Verse 7. “Submit yourselves, then, to God. Resist the devil, and he will flee from you.” 

So what should we do when we realise we’ve been on the world’s path? This verse reveals the beginning of James’s answer: submit to God again. Give up, getting what you want, and willingly receive all the good He gives. We must surrender our battles to achieve our own desires, and turn to serve others instead. We must resist the devil. James’s promise is clear: If we quit the path of the world and resist the devil, he will run away from us.

But we must resist, though. Resistance requires us to actively pull away. It demands we continually counter his lies by telling ourselves the truth about our God’s goodness, love, and power. The devil won’t remain in the presence of our submission to the truth of God’s Word.

Verse 8. “Come near to God and he will come near to you. Wash your hands, you sinners, and purify your hearts, you double-minded.” 

James calls us to draw near—to move closer—to God. This comes with an additional promise: God will respond by moving closer to us. That’s an incredible act of mercy on God’s part. The God of the universe owes us nothing, including His closeness. What grace on His part to come in our direction at all! This is especially gracious, and is a response to our step in His direction.  Next, James calls us to clean our hands. He calls us double-minded people: trying to serve both self and God. James pleads with us to purify our hearts. For James’s Jewish readers who had grown up under the law, these commands would have called to mind ceremonial washings. The idea here is to completely turn from our sin, to resolve that we will serve God, and to begin again. That is what true repentance is.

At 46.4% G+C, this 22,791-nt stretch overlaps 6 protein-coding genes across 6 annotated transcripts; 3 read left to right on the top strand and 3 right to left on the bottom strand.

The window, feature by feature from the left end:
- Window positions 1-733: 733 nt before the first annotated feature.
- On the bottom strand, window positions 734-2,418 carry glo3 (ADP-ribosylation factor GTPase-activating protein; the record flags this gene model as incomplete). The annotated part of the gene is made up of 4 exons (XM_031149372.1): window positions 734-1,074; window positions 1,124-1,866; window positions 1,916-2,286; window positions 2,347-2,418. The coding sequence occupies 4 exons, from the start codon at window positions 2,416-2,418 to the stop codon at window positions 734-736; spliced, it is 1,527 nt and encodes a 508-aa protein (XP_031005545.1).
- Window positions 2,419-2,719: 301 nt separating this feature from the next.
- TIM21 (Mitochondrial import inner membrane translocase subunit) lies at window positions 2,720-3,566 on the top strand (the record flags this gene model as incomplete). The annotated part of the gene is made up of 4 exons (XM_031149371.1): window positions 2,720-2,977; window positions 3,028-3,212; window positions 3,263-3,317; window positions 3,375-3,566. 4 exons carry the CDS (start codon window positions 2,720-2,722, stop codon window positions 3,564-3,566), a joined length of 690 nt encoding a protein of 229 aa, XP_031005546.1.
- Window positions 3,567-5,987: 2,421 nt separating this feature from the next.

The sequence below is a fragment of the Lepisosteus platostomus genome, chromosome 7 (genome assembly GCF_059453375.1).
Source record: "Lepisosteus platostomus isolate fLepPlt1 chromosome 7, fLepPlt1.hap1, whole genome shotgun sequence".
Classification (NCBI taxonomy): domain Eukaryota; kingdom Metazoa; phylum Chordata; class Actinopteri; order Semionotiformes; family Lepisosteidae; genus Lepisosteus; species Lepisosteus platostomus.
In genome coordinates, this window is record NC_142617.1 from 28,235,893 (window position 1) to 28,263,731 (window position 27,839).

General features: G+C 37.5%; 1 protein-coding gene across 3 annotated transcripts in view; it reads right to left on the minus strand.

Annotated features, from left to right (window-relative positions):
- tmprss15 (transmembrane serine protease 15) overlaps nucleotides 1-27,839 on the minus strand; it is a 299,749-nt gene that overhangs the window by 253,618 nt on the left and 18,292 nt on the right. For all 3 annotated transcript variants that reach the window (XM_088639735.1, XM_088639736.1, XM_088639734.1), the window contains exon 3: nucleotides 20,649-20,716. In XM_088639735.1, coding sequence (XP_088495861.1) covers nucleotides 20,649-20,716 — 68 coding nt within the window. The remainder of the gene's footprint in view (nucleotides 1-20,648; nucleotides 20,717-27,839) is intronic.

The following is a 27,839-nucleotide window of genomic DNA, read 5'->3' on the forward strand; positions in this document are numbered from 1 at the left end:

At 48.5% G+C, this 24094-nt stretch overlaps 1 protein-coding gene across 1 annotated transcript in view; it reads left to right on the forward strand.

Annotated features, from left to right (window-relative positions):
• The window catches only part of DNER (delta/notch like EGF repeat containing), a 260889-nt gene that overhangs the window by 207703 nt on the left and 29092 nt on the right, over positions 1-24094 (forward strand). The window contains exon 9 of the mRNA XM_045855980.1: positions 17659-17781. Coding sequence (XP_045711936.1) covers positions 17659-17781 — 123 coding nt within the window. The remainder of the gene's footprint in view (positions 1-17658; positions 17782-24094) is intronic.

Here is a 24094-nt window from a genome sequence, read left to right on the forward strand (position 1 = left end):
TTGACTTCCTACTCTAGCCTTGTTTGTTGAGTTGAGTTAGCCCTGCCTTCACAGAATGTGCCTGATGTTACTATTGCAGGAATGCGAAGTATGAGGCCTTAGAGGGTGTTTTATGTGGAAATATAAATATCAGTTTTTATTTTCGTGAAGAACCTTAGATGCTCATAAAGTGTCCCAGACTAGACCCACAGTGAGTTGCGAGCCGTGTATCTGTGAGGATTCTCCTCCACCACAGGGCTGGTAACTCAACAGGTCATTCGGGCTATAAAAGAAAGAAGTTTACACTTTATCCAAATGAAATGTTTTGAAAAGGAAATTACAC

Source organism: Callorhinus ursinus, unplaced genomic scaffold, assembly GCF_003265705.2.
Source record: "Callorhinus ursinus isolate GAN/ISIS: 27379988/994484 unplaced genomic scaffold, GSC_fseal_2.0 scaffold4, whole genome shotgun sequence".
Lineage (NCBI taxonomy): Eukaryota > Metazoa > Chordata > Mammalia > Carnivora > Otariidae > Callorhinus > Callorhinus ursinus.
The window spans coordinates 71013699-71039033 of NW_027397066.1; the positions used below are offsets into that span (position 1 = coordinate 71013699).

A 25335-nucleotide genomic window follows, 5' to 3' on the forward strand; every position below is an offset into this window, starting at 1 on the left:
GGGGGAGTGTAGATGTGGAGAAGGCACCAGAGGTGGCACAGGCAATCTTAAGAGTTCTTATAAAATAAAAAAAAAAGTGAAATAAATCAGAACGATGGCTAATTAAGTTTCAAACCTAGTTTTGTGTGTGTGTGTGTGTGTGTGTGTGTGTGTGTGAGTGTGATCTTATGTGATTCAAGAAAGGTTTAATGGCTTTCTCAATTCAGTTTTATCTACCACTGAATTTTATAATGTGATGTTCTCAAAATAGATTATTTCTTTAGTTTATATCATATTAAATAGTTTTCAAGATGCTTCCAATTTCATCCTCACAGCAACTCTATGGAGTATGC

Verse 9 “Grieve, mourn and wail. Change your laughter to mourning and your joy to gloom” 

James is guiding us through a time of repentance, when we have recognised our own sin.

True believers, those who claim to believe God and who have received His loving gift of salvation, ought to feel shame and sadness over their sins, at least temporarily. If we have been living only for ourselves, realising this should make us sad. We should be motivated to grieve the lost hours, days, and years spent in pursuit of worthless things.

I know I have,  and that grieving can be tough, but the rewards are worth it.

We must not be too quick to rush on to a position of “everything’s fine now.” Our rebellion happened. We cheated on God. We lived as His enemy for a time while we were friends with the world. Tears are an appropriate and necessary response if the repentance is genuine—as are the end of tears after receiving God’s grace and forgiveness once more. This time of grief is not meant to be a lifestyle or a pattern.

Verse 10. “Humble yourselves before the Lord, and he will lift you up.”

Now I reckon everybody wants to be exalted. We all want to be glorified. Maybe we wouldn’t say so. Maybe we don’t feel it all of the time. But part of the motivation for living according to the world system is to get respect for ourselves. This comes in having the things we want, getting the respect we feel we deserve, or living in the comfort and pleasure we crave. God asks us to quit the world’s way of pursuing those things. Instead, He calls us to trust Him to raise us when the time is right without trying to get that glory for ourselves.